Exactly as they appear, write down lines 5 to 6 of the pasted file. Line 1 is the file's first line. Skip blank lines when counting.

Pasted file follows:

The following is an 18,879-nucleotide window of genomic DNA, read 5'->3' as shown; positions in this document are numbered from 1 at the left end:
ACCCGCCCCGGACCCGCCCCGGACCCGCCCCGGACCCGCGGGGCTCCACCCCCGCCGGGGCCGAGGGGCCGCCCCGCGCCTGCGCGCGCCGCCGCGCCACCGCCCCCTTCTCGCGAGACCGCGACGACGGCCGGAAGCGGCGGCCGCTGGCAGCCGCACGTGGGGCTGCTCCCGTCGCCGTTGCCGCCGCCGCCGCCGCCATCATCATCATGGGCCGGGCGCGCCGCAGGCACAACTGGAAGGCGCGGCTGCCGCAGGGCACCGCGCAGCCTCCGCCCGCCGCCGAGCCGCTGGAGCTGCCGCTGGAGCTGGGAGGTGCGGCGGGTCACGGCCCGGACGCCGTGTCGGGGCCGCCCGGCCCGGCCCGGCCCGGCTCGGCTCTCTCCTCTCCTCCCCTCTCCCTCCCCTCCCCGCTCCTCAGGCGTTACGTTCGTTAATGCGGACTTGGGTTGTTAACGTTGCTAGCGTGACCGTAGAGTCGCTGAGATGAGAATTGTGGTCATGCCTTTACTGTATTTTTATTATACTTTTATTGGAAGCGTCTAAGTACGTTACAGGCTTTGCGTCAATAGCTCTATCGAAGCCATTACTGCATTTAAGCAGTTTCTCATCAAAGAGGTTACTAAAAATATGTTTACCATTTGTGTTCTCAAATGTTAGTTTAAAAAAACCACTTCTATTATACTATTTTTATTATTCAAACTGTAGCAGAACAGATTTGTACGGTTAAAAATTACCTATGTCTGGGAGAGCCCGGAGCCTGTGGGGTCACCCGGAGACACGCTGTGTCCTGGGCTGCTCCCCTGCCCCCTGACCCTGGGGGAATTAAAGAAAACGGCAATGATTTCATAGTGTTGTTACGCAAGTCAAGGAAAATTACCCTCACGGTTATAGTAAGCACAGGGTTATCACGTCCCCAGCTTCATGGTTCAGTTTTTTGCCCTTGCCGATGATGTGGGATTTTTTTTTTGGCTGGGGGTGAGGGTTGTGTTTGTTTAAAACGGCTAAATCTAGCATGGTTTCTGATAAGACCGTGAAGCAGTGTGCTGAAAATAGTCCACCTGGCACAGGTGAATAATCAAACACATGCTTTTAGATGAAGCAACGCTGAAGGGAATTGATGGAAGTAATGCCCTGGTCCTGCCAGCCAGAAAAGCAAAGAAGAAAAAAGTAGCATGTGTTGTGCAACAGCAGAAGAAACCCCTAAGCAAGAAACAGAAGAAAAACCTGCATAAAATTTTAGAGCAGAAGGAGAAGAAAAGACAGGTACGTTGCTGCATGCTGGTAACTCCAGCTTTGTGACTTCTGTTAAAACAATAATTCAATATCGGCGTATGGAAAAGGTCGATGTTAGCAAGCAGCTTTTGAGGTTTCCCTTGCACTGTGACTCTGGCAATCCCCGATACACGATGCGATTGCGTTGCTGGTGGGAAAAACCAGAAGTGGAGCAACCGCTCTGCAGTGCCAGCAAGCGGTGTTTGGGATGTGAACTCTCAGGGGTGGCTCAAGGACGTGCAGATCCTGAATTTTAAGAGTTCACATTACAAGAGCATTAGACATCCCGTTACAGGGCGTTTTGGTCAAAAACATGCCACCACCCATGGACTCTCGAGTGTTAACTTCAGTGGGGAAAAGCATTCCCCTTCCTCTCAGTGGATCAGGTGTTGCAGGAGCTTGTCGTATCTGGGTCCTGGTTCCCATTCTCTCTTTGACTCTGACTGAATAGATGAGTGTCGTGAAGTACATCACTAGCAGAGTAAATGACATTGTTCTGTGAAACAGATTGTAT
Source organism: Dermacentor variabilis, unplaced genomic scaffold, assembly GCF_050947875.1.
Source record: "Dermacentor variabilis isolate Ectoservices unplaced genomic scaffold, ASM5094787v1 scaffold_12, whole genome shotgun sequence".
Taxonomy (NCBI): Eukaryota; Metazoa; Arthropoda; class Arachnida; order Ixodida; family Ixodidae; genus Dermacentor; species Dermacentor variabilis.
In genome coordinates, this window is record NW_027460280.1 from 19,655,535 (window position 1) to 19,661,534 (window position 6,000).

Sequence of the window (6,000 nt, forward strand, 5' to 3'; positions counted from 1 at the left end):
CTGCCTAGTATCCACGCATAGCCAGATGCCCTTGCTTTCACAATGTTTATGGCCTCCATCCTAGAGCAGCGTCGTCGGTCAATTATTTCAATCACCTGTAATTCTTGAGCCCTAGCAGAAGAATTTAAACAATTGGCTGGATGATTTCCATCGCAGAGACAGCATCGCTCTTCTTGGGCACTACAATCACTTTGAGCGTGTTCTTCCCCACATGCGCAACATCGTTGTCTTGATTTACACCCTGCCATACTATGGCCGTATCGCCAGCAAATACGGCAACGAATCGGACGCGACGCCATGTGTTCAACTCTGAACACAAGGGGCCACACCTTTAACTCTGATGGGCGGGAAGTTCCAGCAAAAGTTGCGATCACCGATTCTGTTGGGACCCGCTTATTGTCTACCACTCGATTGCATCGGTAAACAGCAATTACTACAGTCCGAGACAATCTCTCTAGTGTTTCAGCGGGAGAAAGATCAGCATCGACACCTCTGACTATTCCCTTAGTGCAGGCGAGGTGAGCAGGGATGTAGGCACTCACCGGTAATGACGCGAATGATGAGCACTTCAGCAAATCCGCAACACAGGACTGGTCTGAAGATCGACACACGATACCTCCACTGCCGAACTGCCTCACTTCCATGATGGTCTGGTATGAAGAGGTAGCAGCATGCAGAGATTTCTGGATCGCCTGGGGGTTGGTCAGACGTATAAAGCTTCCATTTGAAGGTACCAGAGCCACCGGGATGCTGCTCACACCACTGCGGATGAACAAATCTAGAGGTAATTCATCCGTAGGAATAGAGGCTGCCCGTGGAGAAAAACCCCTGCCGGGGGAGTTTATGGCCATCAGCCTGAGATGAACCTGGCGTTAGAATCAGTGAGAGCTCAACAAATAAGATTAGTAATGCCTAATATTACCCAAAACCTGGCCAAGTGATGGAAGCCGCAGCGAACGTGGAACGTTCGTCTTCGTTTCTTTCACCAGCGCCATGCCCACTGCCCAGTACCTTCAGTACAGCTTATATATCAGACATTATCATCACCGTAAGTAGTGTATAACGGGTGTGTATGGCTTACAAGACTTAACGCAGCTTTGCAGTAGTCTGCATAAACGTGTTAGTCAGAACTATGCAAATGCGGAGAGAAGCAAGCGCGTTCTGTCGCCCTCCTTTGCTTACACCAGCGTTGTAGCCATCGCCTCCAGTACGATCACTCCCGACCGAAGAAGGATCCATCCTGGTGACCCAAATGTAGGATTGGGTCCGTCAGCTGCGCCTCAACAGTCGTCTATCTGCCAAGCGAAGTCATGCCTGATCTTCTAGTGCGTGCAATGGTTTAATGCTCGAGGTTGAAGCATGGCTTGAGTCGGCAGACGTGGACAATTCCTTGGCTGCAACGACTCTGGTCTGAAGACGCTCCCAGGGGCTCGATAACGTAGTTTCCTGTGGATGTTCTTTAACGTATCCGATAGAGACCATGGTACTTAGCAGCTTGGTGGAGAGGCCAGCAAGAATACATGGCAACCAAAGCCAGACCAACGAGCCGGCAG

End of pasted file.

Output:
Taxonomy (NCBI): Eukaryota; Metazoa; Arthropoda; class Arachnida; order Ixodida; family Ixodidae; genus Dermacentor; species Dermacentor variabilis.
In genome coordinates, this window is record NW_027460280.1 from 19,655,535 (window position 1) to 19,661,534 (window position 6,000).